Here are a few considerations for our Sharkland XR app:
→ This is a fun app suitable for all ages.
→ It should have a stylized design, not realistic sharks.
→ We will have a HoloLens 2 at the real shark tank. People can put it on and look around to see our cool XR sharks and engage with information about sharks.
→ We’ll assume these people have never used MR before
→ It's going to be a loud environment, like a busy Saturday at the Aquarium.
So, how do we do this?
Use the XR sound design principles to guide your project
That’s right! Let’s walk through each one.
- Envelop - It’s a loud environment, so we won’t be able to fully envelop them because of the background noise.
- Ground - As with the first principle, we’ll struggle here. So, we don’t need to worry about this aspect.
- Emote - This app should be fun. We can use fun sounds and aim to get smiles from first-time users.
- Navigate - Make it obvious we are hydrating or activating a button panel.
- Include - Make it very easy to use and differentiate between buttons or menus.
- Bridge - Assume it’s a weird, wild experience for first-time users. Don’t overwhelm people.
You can use Reaper to edit recorded sounds. If we consider our Shark app example, you can record a short audio clip of somebody blowing bubbles with a straw in a glass of water.
With Reaper, you can then manipulate this audio by dropping pitches, adding a delay, or reversing a snippet of the sound. In XR sound design, playing a sound one way, then reversing it and manipulating the pitch is a classic mechanic for the open and close menu functions in an application.
Certain sound may fit better when you perform specific menu actions with the controller, such as:
- On touch
- On release
- On scroll
As you experiment with the audio clip, think about where the sounds play from in relation to your app’s buttons or menus.
Quick Key Concepts in XR Sound Design
As you gain experience in the field, you’ll soon realize which aspects are integral to high-quality sound production. To get you off on the right foot, here are some important tenets of sound design in XR environments:
Your environment's acoustics is crucial for immersing players in your virtual world and dressing up the spatial audio. When you have the acoustic settings correct, you can ground the player in your location and genuinely make them feel like they are in a bathroom, concert hall, or ancient pyramid.
You need to design sound events that will play alongside the animations in your XR experience. For example, you may have animated events like footsteps, a car crash, or somebody firing a gun. To do this, you must create a script that will call specific functions on keyframes.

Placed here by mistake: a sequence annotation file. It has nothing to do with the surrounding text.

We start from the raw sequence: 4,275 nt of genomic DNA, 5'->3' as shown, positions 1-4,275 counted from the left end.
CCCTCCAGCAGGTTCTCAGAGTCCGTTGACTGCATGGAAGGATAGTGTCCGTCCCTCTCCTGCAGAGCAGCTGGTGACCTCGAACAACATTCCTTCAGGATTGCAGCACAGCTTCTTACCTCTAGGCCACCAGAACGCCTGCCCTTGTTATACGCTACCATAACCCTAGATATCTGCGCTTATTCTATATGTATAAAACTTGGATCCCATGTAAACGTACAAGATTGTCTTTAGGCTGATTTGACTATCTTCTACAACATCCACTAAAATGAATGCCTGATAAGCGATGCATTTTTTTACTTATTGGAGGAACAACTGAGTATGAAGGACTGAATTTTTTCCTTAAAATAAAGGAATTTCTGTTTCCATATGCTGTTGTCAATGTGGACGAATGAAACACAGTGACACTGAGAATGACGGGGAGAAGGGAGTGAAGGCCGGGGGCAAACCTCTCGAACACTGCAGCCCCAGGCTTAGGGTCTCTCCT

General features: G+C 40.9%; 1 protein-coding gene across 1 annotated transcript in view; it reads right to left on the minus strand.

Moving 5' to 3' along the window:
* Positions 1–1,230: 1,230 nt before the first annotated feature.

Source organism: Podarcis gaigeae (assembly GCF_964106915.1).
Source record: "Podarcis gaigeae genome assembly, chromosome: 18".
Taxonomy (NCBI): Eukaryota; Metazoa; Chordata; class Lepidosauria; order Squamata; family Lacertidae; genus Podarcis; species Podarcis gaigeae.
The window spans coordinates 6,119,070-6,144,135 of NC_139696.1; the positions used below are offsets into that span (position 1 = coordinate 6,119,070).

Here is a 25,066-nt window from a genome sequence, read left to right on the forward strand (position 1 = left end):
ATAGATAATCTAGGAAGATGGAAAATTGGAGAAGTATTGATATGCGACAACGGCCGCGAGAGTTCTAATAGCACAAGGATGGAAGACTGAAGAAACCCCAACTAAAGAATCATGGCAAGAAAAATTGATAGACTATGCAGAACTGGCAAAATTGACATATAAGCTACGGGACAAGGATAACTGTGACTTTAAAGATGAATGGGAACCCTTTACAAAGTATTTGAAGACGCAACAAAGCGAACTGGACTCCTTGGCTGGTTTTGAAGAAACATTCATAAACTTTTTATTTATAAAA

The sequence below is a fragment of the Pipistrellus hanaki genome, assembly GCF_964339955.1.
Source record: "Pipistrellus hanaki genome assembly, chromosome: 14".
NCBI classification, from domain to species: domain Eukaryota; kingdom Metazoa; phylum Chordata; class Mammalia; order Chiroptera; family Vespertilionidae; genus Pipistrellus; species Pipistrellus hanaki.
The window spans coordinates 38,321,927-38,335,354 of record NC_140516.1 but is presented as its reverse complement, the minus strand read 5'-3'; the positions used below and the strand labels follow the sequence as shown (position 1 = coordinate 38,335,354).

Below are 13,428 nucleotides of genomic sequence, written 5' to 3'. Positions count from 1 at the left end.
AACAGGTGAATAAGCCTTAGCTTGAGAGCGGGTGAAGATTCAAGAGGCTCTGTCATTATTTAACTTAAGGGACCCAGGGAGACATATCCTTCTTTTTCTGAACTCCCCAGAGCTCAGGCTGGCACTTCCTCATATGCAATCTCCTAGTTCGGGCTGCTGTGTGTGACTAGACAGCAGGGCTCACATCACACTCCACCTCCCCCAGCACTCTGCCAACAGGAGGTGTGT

You can use voices to relay info to users. For instance, you might include a narrator, tutorial, or even the voice of God. Alternatively, you could attach voices directly to game objects to bring them to life.
Consider the impression that voice positioning will have on the user:
- Is the voice relaying crucial info? If so, how can we ensure the user hears everything?
- Can we see anything visually when the voice is speaking? Think carefully about attaching to an empty 3D object, and how that may negatively impact user engagement.
- Randomly spatializing a sound could lead users away from the vital info.
- It’s ok to use stereo for voices if it fits the experience.
Using music in a mixed reality environment can easily go wrong. Be careful not to distract the user from vital information—such as an important message being relayed by a speaking character.
If you use music, it should never be arbitrary or only for filler. Instead, think about the following:
→ What are we trying to say?
→ Are we driving the story?
→ For novice users, does our music ease their confusion or discomfort about using XR?
Here is a shortlist of some essential tools for XR sound design, as recommended by Microsoft Technical Sound Designer, Travis Fodor. In addition to some high-quality headphones, Travis recommends:
- Reaper for sound editing.
- Sony M10 as a portable recorder. Alternatives include LOM Mikro Usi, or Rode NTG3.
- Izotope RX to clean up recordings
- Fabfilter Suite and a reverb plugin like Altiverb or Blackhole.
- DearVR as an all-inclusive spatial audio suiteTo experiment more with XR sound design, he suggests you check out the SDK, Google Resonance.
To experiment more with XR sound design, he suggests you check out the SDK, Google Resonance.
When you're designing sounds for a mixed reality experience, the user interface can make-or-break your application's success. A good UI makes the app a more accessible, enjoyable experience that users will actively engage in and get excited about. For first-time users, that is one of the most important things, as you want to break down the walls to make your XR experience feel normal for them and to put a smile on their face.
Great sound design plays a vital role in immersing users, relaying information, and directing the player to where they need to be when they need to be there.
If you’re ready to go a little deeper, you can learn more in our workshop with Travis Fodor to see how he puts the principles of XR sound design into practice. Check out the on-demand XR Sound Design workshop now.
If you already have advanced knowledge in this field and want to develop your skills, our XR Project Accelerator course is the perfect step for advanced Unity development.